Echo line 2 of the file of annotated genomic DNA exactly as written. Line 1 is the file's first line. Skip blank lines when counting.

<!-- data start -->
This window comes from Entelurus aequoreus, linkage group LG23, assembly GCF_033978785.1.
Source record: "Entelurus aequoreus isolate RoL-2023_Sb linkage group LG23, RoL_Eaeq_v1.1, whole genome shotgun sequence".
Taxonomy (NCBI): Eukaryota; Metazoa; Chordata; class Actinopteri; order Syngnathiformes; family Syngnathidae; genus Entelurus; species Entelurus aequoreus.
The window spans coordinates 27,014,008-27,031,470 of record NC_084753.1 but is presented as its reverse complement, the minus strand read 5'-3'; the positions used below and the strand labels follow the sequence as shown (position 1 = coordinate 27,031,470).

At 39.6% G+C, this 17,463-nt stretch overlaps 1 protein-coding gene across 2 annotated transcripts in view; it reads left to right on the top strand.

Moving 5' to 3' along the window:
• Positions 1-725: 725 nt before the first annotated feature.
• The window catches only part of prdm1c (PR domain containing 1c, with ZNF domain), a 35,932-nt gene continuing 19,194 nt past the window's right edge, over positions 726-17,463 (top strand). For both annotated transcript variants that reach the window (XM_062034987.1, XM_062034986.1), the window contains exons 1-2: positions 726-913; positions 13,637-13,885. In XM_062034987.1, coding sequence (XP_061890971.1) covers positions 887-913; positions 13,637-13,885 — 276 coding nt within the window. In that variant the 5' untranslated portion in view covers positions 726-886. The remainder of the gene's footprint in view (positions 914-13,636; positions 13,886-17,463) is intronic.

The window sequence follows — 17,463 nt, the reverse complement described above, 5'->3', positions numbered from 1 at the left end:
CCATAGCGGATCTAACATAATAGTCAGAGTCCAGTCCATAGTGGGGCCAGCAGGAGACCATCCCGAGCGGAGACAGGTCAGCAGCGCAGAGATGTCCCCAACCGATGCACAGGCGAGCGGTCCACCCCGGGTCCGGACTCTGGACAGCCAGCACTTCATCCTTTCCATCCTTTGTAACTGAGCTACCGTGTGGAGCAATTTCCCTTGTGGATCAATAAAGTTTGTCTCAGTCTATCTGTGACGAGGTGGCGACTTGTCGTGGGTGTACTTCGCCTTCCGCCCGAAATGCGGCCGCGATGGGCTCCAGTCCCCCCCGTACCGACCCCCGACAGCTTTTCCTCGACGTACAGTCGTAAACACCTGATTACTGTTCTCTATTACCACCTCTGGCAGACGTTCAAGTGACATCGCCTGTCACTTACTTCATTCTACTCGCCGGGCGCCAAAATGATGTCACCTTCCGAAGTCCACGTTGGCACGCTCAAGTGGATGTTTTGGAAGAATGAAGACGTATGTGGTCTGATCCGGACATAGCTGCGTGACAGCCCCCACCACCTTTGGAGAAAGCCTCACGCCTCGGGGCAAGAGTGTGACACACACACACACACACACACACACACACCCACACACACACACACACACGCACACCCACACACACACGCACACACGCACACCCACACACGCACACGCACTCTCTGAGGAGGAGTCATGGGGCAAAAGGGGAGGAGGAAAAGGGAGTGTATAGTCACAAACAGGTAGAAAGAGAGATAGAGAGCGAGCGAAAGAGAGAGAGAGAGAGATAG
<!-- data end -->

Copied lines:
Source record: "Entelurus aequoreus isolate RoL-2023_Sb linkage group LG23, RoL_Eaeq_v1.1, whole genome shotgun sequence".